State politics

Scientists warn greater glider faces extinction and want it protected from logging

Friday, June 2, 2017

Originally published at: 

Those who know the greater glider have a vivid way of describing it: like a flying possum crossed with a koala. About the size of a garden-variety possum, but with a looped tail up to 60 centimetres long and membranes that extend from its elbow to its ankle, it is Australia's largest gliding marsupial.

Scientists say it may not continue to be: it is headed for extinction. Two decades ago, greater gliders were abundant up the east coast, but a combination of land-clearing, logging and the rising threat of bushfires linked to climate change has triggered an 80 per cent population crash.

The greater glider is headed for extinction. Photo: Pavel German

VicForests fudges the numbers... again

Thursday, May 25, 2017

Originally published at: 

VicForests has been caught out using very dodgy arithmetic to blame the small endangered Leadbeaters possum for its predicament. These were presented to the VEAC investigation and the Parliamentary enquiry as kosher - and too complicated for the average Joe to understand. But their bamboozling tactics didn't fool Greens MP Samantha Dunn. VicForests is exposed as crooked managers yet again.
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The fiction of "it's the mill or the possum" stands on dodgy statistics such as those calculated by VicForests.

Legal and scientific basis for an Interim Conservation Order

Thursday, May 4, 2017

Originally published at: 

Legal and scientific basis for an Interim Conservation Order under the Flora and Fauna Guarantee Act 1988 to protect Leadbeater’s Possum – Summary

Acting on behalf of Friends of Leadbeater’s Possum Inc., on 24th April Environmental Justice Australia submitted a letter and supporting documents to the Victorian Environment Minister, the Hon. Lily D’Ambrosio requesting an Interim Conservation Order (ICO) to protect Critical Habitat of the Leadbeater’s Possum.

Greater Glider – recently listed as threatened

Thursday, April 27, 2017

Bad news: The Greater Glider, Australia’s largest (and fluffiest) gliding possum is under threat of extinction.

Good news: It has recently been added to the threatened list of Victoria’s Flora and Fauna Guarantee Act (FFGA)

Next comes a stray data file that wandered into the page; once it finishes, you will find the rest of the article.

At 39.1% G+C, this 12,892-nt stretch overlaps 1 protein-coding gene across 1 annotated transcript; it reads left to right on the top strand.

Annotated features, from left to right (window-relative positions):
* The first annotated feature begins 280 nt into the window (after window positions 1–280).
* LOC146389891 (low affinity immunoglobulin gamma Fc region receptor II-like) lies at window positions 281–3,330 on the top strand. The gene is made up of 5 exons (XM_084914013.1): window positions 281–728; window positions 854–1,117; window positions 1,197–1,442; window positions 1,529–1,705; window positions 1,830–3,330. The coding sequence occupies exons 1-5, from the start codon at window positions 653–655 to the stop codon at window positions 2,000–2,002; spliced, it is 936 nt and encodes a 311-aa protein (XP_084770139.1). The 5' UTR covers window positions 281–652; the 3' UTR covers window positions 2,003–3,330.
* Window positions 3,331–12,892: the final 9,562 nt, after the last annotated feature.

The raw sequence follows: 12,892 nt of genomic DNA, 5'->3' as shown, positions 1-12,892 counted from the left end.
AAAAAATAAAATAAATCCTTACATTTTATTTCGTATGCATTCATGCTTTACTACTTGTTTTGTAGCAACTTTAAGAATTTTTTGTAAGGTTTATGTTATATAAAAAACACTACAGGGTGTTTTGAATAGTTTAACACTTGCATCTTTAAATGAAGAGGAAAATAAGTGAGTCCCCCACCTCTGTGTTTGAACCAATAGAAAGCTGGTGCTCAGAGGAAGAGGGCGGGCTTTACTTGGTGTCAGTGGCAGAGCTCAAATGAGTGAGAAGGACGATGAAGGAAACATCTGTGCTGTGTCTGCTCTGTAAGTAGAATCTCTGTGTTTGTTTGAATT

After decades of decline and zero government interest or surveys, the clear evidence is that local extinctions of the Greater Glider are happening. It’s still in decline due to ongoing threats like clearfelling its habitat, planned burns and destruction of hollow-bearing trees that are essential for its survival. Like the Koala, the Greater Glider eats gum leaves and has a small home range. It won’t leave after its home area is cut down. The glider has an affinity for its known trees and hollows. It starves or is killed by predators once its forest or trees are destroyed.

Panicking over timber jobs is not a sustainable strategy

Wednesday, March 29, 2017

Originally published at: 

How ironic that the timber industry chose March 21st, International Forest Day, to barricade Parliament with logging trucks and demand accelerated logging of the dwindling mature forests of the Central Highlands! When the rest of the world was reflecting on the benefits of forest wilderness for people, for economies and for the planet itself, we were confronted with a macho display calling for conservation regulations to be weakened. Both industry and union are pushing for increased clearfelling of alpine and mountain ash forests, already devastated by decades of intensive logging and catastrophic bushfires, to keep the Heyfield timber mill profitable.

Report reveals true value of Victoria's unprotected forests

Tuesday, March 14, 2017

Originally published at: 

Logging near the Ada Tree has highlighted tensions between conservation and the forest industry. Photo: Sarah Day

An independent scientific assessment into the conservation value of Victoria's most-loved tall forests reveals almost half are unprotected and open to logging.

The report debunks industry myths that more than 90% of these forests are somehow protected, they are not. The report reveals that, based on tenure alone, the forest industry has access to at least 42% of Victoria's eastern forests.

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